Monday, August 19, 2019

TTAB Finds Wedge Shape for Yoga Blocks Functional Under Section 2(e)(5)

The Board affirmed a Section 2(e)(5) refusal to register the product configuration shown below, for "yoga blocks," finding the proposed mark to be de jure functional and therefore unregistrable. Applicant's advertising touted the advantages of the design and "there appear to be no alternative designs available that would work as well . . . ." In re Amanda Field d/b/a Republic Yoga, Serial No. 87562426 (August 14, 2019) [not precedential] (Opinion by Judge Jonathan Hudis).

Applicant described the design as "a three-dimensional configuration of a triangular block which has beveled edges." Examining Attorney Saima Makhdoom submitted the text of a U.S. patent application filed in 2008, entitled "Yoga comfort Wedge System," describing and claiming a wedge-shaped device, but the Examining Attorney did not include the patent application drawings. The Board noted that it could not take judicial notice of the complete application, and it concluded that it could not give this evidence "full evidentiary weight." [Is a third-party patent application entitled to any weight? Is it mere hearsay? What if it's a published application that hasn't been examined yet? - ed.]. Various websites and blog postings discussed the use of a "yoga wedge."

The Board stepped through the Morton-Norwich factors, finding that Applicant's own website touted the utilitarian advantages of the wedge shape: it stabilizes joints and creates "a safe environment for supported yoga poses and practice, and in the practice of yoga if the person is injured or in pain."

As to alternative designs, the evidence depicted yoga devices in triangular (wedge), block, and rectangular configurations. Several blog posts discussed the utilitarian usefulness of the wedge design. The Board found that the wedge shape provided "superior utilitarian benefits over block or rectangular shaped designs, and is certainly ;essential to the use or purpose of the article' under Inwood. [No mention was made of the "beveled edges" on Applicant's device - ed.].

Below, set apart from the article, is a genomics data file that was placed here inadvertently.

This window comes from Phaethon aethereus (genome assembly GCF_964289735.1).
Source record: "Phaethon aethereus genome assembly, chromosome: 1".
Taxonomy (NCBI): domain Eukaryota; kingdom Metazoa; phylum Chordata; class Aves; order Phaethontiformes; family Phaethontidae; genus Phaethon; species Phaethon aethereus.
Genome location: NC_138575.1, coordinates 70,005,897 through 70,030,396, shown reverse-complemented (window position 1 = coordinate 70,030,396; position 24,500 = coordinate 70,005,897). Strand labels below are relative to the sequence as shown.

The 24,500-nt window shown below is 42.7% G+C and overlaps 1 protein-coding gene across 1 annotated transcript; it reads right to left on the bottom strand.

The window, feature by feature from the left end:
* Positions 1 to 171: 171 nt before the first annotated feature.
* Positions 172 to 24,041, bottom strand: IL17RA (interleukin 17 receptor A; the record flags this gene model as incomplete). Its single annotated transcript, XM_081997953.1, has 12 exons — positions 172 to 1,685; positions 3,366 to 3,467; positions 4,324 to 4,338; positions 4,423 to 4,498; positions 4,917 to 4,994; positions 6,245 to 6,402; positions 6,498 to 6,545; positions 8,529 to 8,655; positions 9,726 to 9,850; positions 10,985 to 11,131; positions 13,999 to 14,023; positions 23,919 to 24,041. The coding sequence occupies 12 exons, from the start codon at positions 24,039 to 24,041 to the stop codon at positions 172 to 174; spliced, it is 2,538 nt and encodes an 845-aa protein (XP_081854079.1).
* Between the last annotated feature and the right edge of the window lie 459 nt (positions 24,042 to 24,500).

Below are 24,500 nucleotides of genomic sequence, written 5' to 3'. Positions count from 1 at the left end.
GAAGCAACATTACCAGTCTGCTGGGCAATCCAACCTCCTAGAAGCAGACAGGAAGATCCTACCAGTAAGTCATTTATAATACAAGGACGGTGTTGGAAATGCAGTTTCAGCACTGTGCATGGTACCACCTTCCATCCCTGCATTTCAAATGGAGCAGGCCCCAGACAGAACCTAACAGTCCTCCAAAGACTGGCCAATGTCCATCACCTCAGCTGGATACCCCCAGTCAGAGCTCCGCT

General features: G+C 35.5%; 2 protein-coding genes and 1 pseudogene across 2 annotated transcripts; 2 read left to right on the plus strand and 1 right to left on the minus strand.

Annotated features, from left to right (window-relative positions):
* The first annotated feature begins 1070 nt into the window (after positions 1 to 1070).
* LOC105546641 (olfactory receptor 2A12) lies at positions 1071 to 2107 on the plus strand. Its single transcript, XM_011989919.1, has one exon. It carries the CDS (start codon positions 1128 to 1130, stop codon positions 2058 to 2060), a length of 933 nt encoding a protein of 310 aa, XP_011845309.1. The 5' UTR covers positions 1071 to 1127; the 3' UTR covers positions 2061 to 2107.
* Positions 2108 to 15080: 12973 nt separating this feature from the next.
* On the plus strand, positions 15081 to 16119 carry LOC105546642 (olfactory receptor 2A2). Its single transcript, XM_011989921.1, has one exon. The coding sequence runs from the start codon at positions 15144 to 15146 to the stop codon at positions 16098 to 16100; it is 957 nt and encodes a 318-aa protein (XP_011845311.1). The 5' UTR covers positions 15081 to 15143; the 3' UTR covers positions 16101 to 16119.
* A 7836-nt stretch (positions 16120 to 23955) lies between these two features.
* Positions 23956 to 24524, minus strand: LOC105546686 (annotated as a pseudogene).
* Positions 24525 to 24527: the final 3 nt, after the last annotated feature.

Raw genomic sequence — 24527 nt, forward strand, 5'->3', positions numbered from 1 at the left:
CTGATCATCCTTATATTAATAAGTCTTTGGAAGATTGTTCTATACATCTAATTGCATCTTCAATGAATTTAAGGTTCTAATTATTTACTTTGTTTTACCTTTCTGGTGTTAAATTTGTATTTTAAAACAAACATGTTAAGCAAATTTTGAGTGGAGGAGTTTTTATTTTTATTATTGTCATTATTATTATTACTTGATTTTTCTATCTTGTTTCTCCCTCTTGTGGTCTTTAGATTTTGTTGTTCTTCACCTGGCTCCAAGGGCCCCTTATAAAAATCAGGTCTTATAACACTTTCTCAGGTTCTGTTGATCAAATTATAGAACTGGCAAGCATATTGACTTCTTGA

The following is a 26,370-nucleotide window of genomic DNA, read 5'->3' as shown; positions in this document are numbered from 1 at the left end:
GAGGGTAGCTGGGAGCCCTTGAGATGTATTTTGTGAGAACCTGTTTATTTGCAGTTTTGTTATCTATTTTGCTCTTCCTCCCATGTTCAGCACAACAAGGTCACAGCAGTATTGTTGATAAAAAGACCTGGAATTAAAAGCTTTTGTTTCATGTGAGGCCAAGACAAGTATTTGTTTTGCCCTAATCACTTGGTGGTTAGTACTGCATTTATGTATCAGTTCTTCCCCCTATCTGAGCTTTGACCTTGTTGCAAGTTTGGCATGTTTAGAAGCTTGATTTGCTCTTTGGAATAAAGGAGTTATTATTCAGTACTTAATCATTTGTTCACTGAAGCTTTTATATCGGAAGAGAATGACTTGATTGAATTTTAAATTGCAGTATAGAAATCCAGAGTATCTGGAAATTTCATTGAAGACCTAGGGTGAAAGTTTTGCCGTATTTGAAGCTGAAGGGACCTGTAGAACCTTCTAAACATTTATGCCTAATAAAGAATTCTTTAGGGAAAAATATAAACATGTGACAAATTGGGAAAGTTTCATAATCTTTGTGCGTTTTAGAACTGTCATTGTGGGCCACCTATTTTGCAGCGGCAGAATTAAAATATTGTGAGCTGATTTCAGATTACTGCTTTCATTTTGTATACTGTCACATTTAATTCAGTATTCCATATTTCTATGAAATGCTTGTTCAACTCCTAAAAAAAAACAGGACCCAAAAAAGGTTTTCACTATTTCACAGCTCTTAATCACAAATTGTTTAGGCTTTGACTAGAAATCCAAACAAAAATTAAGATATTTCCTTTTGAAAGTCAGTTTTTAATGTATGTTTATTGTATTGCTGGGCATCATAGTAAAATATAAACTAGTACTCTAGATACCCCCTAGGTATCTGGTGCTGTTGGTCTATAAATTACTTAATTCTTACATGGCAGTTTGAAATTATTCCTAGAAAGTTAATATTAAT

The Board concluded that the Examining Attorney had presented a prima facie case under Section 2(e)(5), which the Applicant failed to rebut. Therefore the Board affirmed the refusal to register.

Read comments and post your comment here.

TTABlog comment: The Board's unwillingness to take judicial notice of government records is still rather mystifying.

Text Copyright John L. Welch 2019.


At 4:06 PM, Anonymous Anonymous said...

The Board explanation for its refusal to take judicial notice of third-party registrations is this: "[T]he Board does not take judicial notice of either third-party registrations or a party’s own registration[s] insofar as the Trademark Rules of Practice specify, as discussed above [in Trademark Rule 2.122(d)], how to make such registrations of record in an inter partes proceeding." TBMP 704.03(b)(1)(A) n.3.

Thing is, Trademark Rule 2.122(d) only addresses how a party to a proceeding makes *its* registrations of record, and does not address making *third-party* registrations of record. Moreover, 2.122(d) does not apply to ex parte examination, and “as a matter of practice, the evidentiary requirements in an ex parte record are less formal than in an inter partes context.” In re Urbano, 51 U.S.P.Q.2d 1776, 1779 n.6 (T.T.A.B. 1999).

Go figure.

At 11:56 AM, Blogger Pamela Chestek said...

Perhaps it wasn't clearly what was submitted to the Patent Office. If it was a published application, or even the application as submitted, it would have had drawings. And seems rather coy of the attorney to submit only the text and not the drawings.


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